I still have to pack and close up the house for the week so for lack of time, today I'm posting a short piece I wrote. When I get back I hope to be bursting with new ideas and new material. Your comments are most welcome!
I am standing in front of a sooty window in the Intensive Care Unit visitors lounge. The rest of the city was still yawning and stretching when I arrived at the hospital this morning. A few minutes ago I was asked to step away from my father’s bedside while he is suctioned, his catheter is flushed, and his intravenous lines are changed.
Four stories below me is well-kept courtyard. A couple of weeks ago, snow drifts lingered in the corners and around the fountain. Today, the myrtle is in bloom. Sitting on a garden bench, a young couple huddles against the wind while a robin hustles for crumbs at their feet.
I came alone today. My husband said he had chores to do—shutters to repair and shingles to replace—the kind of work he does to clear his head when things get to be just too much. In fact, when I left he was making quite a ruckus in the backyard, hammering and sawing and kicking things around. Needlessly, if you ask me.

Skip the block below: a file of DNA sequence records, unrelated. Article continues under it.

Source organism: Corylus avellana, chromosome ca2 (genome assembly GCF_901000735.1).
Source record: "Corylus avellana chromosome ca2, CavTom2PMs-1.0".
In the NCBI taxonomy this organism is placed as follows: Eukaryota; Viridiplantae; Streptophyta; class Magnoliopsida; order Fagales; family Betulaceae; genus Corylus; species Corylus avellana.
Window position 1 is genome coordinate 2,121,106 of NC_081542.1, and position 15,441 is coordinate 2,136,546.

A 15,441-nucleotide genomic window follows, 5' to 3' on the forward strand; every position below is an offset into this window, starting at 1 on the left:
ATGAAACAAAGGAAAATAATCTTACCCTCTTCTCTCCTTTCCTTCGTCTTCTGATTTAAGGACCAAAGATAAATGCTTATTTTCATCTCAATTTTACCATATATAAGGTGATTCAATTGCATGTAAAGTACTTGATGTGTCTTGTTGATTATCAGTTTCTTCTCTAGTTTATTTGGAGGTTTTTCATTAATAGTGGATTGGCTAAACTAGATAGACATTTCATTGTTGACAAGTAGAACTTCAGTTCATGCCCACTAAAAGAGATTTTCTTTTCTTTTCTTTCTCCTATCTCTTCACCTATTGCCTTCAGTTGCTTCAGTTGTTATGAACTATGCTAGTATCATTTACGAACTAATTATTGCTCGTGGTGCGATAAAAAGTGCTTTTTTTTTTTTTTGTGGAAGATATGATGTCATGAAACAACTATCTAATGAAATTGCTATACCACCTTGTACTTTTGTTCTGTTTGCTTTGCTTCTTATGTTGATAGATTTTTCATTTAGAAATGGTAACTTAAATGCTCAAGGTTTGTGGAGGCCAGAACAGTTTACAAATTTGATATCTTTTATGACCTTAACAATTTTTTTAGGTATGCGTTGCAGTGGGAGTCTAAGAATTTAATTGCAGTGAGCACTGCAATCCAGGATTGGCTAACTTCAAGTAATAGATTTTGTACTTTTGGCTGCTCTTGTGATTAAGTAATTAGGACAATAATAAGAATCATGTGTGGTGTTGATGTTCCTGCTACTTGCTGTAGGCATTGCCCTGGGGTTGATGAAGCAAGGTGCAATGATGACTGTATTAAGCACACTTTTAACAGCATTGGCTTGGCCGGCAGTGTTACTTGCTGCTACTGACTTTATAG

Katie, our daughter, offered to come with me today, “In case the doctors require my expertise,” as she put it, grinning. Bravely. Katie is twelve years old, too young to be allowed into the ICU but old enough to understand what is happening there. Her grandfather is dying and the thought of it frightens her so I didn’t bring her along today. She can help her father.
When I turn away from the window it occurs to me that I have memorized every detail of this room, every moment in time. The blue and green tweed carpet and where it’s worn thin, the way the chairs are bolted together in perfect order along one wall, and the building blocks and tattered storybooks that are strewn about in the children’s corner. The dull gray walls and the tacky floral prints that someone hung as an afterthought as if to make it homey--a gracious, if futile, gesture because some of us have been coming here for weeks.
Sitting closest to the door is a woman I know only by her first name, Ellie. She is rocking back and forth, her hands clamped between her knees while she searches the faces of the other visitors here who are waiting for God knows what. Her husband is in with a stroke.
Mr. Petersen is dozing fitfully in the corner on one of those lumpy, green vinyl chairs that appears to sag with the burden of grief he’s carrying. His wife is dying of cancer and nothing more can be done for her.
Nor is there any hope for my father. He’s here because he was a heavy smoker and he smoked for a long, long time.
He pilfered his first cigarette in the parking lot behind the post office in town when he was Katie’s age. He puffed his way through high school, through basic training, and through the war. I was born and raised in a cloud of my father’s cigarette smoke. I inhaled it as a child. My hair and clothing smelled like it all the way through high school and college, on graduation day, and on my wedding day. But I didn’t complain about it. I put up with it without a fuss until the day Katie was born.